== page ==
8 doctors weighed in:
What is the best way to treat plantar fasciitis?
8 doctors weighed in

Dr. Daniel Farber
Orthopedic Surgery - Foot & Ankle
3 doctors agree
In brief: Stretching, inserts
Plantar fasciitis is best treated with stretching exercises (heelcord and plantar fascia) as well as inserts (viscoelastic heel cups or otc orthotics) and activity modification and nsaids may help.
Pf is an overuse problem results in ligament degeneration. Some cases will require more aggressive treatment.

In brief: Stretching, inserts
Plantar fasciitis is best treated with stretching exercises (heelcord and plantar fascia) as well as inserts (viscoelastic heel cups or otc orthotics) and activity modification and nsaids may help.
Pf is an overuse problem results in ligament degeneration. Some cases will require more aggressive treatment.
Dr. Daniel Farber
Dr. Daniel Farber
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Dr. Albert Pizzo
Family Medicine
2 doctors agree
In brief: Plantar fascilitis
Depends on the cause and the health of the patient.
Most problems are due to repetitive stress on the plantar fascia from exercise in poor fitted shoes if this is the case then see a sports doctor about your problem for diagnosis and treatment.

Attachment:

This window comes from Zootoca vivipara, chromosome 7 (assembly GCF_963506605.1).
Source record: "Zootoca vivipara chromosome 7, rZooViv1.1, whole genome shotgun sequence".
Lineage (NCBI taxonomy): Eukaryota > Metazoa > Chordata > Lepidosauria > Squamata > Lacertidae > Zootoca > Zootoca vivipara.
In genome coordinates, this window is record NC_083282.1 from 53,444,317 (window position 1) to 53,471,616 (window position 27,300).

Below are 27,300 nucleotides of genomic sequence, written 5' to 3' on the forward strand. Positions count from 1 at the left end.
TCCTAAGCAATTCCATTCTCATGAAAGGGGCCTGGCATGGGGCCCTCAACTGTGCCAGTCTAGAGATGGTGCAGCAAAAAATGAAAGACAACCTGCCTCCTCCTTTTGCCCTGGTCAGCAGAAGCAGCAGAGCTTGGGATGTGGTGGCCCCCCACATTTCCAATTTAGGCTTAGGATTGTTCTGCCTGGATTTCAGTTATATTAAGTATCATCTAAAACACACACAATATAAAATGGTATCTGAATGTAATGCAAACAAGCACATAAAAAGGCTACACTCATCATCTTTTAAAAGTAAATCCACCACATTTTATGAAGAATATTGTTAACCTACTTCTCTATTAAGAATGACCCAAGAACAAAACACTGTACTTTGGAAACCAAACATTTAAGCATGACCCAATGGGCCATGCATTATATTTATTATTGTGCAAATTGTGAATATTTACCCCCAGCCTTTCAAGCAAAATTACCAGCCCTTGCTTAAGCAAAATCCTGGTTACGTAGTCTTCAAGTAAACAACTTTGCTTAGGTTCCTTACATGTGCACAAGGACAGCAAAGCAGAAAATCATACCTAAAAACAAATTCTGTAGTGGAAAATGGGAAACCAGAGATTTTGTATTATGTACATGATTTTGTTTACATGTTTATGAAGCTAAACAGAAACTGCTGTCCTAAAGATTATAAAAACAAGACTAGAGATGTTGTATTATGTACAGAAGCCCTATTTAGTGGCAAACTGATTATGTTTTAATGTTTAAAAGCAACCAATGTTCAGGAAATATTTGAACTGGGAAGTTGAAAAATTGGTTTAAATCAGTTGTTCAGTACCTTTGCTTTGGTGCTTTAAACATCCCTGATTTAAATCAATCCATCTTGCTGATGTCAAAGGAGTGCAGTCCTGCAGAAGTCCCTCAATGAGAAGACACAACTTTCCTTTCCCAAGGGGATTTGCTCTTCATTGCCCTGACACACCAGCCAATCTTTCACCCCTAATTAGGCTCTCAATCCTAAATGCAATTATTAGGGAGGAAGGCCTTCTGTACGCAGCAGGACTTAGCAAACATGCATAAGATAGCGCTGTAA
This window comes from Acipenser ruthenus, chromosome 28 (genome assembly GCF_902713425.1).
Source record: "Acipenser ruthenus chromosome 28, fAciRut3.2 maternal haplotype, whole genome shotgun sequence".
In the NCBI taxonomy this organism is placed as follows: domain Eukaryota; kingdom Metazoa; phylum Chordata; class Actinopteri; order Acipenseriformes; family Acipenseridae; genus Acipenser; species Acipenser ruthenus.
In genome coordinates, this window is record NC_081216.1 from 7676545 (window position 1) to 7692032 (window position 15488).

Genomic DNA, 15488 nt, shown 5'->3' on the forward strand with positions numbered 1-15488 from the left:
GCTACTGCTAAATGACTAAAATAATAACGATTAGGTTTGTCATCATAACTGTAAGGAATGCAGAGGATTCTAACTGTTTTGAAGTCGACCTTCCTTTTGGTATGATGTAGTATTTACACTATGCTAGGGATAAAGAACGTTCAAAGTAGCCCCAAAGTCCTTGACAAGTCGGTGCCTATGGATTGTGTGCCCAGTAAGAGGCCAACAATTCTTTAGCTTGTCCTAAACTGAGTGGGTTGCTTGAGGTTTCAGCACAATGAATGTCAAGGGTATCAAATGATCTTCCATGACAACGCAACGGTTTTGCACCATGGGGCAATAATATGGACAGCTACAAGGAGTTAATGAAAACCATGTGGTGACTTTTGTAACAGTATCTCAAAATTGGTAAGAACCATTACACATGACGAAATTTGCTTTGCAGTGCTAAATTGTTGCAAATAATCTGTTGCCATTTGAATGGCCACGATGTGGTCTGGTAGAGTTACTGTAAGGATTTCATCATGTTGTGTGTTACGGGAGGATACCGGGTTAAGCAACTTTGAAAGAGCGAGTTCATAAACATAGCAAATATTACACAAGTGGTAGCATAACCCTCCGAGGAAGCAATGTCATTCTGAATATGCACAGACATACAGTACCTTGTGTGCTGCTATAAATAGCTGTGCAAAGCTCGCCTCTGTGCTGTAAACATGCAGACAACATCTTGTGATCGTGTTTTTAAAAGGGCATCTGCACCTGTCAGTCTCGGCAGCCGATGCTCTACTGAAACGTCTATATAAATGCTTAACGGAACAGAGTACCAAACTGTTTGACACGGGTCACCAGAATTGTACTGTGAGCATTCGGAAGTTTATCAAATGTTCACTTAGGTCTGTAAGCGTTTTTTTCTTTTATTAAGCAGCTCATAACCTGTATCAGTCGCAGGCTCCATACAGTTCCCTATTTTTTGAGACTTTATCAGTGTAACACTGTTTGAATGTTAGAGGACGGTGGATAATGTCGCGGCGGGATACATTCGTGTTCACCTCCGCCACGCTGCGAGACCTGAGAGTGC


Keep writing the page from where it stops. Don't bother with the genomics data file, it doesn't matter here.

In brief: Plantar fascilitis
Depends on the cause and the health of the patient.
Most problems are due to repetitive stress on the plantar fascia from exercise in poor fitted shoes if this is the case then see a sports doctor about your problem for diagnosis and treatment.
Dr. Albert Pizzo
Dr. Albert Pizzo
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Dr. Libby Putnam
Podiatry
1 doctor agrees
In brief: Combo treatment.
If you have plantar fasciitis, and hurt most with the first few steps in the morning, the more you can do together, the better: #1: supportive shoes.
#2: firm inserts or orthotics. #3: oral antiinflammatories (check with your doctor). #4: stretching your foot and calf. #5: icing (10 min at a time). You may also need physical therapy or cortisone injections, or eswt if available in your area.

In brief: Combo treatment.
If you have plantar fasciitis, and hurt most with the first few steps in the morning, the more you can do together, the better: #1: supportive shoes.
#2: firm inserts or orthotics. #3: oral antiinflammatories (check with your doctor). #4: stretching your foot and calf. #5: icing (10 min at a time). You may also need physical therapy or cortisone injections, or eswt if available in your area.
Dr. Libby Putnam
Dr. Libby Putnam
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Dr. Jeffrey Kass
Podiatry
In brief: Many
Arch supports, night splints, antiinflammatories, achilles tendon stretches, ice, see a podiatrist if pain persists.

In brief: Many
Arch supports, night splints, antiinflammatories, achilles tendon stretches, ice, see a podiatrist if pain persists.
Dr. Jeffrey Kass
Dr. Jeffrey Kass
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